November 16, 2012 — In rejecting a ballot initiative (Amendment 6) last week, "Florida voters sent a strong message that when politicians deny insurance coverage for abortion, they play a dangerous game of 'keep away' with women's health," Harry Knox, president and CEO of the Religious Coalition for Reproductive Choice, writes in a letter to the editor of the New York Times (Knox, New York Times, 11/15).
The measure would have amended the state constitution to explicitly exclude a broader right to privacy than is protected under the U.S. Constitution and ban public funding for abortion in most cases (Women's Health Policy Report, 11/7).
"Politicians should not interfere with a woman's personal medical decisions, but should instead respect that it's her decision to make with her family and her faith," Knox writes.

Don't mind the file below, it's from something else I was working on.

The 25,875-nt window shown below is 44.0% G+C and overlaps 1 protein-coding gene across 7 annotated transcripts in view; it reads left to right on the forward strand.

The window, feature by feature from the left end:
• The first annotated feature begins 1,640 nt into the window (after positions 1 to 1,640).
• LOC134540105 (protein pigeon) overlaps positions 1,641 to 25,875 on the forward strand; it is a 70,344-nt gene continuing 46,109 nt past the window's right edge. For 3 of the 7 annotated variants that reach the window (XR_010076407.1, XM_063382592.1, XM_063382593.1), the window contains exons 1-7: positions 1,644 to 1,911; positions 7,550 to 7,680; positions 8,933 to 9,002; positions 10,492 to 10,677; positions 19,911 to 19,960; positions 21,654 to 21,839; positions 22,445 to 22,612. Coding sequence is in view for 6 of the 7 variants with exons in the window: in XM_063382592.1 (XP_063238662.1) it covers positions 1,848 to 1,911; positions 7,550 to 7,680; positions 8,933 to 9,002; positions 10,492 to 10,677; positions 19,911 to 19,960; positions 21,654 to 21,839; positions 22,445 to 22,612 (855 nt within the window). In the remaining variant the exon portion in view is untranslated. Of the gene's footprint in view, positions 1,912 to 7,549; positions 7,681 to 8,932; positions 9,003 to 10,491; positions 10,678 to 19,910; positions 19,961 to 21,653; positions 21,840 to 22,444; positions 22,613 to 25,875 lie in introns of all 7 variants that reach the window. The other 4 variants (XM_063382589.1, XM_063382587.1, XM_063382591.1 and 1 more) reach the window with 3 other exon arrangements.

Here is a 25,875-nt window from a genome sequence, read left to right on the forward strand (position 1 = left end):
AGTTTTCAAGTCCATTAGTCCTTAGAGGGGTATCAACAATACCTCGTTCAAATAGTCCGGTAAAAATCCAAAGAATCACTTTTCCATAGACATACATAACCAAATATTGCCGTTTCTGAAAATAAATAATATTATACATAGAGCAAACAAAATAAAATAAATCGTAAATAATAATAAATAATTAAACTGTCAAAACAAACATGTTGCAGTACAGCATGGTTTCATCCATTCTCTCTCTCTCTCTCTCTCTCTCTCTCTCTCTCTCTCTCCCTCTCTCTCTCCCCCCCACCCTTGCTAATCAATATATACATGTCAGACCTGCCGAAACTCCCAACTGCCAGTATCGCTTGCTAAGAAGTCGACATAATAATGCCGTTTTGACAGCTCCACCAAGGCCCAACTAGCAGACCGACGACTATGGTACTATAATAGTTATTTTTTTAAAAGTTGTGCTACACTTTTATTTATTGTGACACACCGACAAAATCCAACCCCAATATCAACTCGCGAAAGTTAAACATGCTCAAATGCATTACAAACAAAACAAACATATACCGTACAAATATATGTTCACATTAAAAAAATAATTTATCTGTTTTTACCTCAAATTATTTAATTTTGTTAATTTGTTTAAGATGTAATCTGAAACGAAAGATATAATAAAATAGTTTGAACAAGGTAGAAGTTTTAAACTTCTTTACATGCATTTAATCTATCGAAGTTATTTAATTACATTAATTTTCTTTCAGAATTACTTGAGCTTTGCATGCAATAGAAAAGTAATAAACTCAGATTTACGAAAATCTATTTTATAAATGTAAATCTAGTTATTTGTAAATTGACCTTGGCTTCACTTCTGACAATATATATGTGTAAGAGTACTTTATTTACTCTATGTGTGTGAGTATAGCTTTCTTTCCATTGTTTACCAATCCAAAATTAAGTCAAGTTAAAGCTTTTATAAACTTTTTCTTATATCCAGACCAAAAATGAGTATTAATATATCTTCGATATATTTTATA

"Holding back benefits from someone who is eligible, just to make it impossible for her to have an abortion, as Amendment 6 would have done, is unconscionable," he continues, adding, "It is time that we put a woman's health and her moral agency ahead of political agendas" (New York Times, 11/15).
Repro Health Watch — an exciting new edition of the Women’s Health Policy Report — compiles and distributes media coverage of proposed and enacted state laws and ballot initiatives affecting women's access to comprehensive reproductive health care, as well as litigation in response to those provisions.